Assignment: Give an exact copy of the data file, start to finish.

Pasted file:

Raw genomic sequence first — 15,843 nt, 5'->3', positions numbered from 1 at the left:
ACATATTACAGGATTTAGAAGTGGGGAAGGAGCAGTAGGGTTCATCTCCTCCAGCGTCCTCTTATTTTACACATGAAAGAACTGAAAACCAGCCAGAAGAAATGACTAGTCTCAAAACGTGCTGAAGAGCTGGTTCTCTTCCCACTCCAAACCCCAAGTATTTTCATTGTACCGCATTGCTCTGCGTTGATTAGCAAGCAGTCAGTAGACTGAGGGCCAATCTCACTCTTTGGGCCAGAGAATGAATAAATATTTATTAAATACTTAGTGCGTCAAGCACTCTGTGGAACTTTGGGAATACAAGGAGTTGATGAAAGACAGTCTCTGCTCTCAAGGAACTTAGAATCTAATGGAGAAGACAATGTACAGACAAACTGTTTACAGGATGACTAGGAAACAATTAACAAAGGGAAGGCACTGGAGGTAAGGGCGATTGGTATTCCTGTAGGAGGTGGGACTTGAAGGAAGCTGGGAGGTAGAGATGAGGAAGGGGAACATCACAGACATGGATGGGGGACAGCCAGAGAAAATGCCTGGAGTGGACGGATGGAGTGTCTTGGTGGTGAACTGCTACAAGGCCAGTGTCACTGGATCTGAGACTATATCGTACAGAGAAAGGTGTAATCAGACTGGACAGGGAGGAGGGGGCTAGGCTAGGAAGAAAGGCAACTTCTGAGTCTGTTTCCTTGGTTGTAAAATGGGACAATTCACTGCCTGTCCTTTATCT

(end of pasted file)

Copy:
Raw genomic sequence first — 15,843 nt, 5'->3', positions numbered from 1 at the left:
ACATATTACAGGATTTAGAAGTGGGGAAGGAGCAGTAGGGTTCATCTCCTCCAGCGTCCTCTTATTTTACACATGAAAGAACTGAAAACCAGCCAGAAGAAATGACTAGTCTCAAAACGTGCTGAAGAGCTGGTTCTCTTCCCACTCCAAACCCCAAGTATTTTCATTGTACCGCATTGCTCTGCGTTGATTAGCAAGCAGTCAGTAGACTGAGGGCCAATCTCACTCTTTGGGCCAGAGAATGAATAAATATTTATTAAATACTTAGTGCGTCAAGCACTCTGTGGAACTTTGGGAATACAAGGAGTTGATGAAAGACAGTCTCTGCTCTCAAGGAACTTAGAATCTAATGGAGAAGACAATGTACAGACAAACTGTTTACAGGATGACTAGGAAACAATTAACAAAGGGAAGGCACTGGAGGTAAGGGCGATTGGTATTCCTGTAGGAGGTGGGACTTGAAGGAAGCTGGGAGGTAGAGATGAGGAAGGGGAACATCACAGACATGGATGGGGGACAGCCAGAGAAAATGCCTGGAGTGGACGGATGGAGTGTCTTGGTGGTGAACTGCTACAAGGCCAGTGTCACTGGATCTGAGACTATATCGTACAGAGAAAGGTGTAATCAGACTGGACAGGGAGGAGGGGGCTAGGCTAGGAAGAAAGGCAACTTCTGAGTCTGTTTCCTTGGTTGTAAAATGGGACAATTCACTGCCTGTCCTTTATCT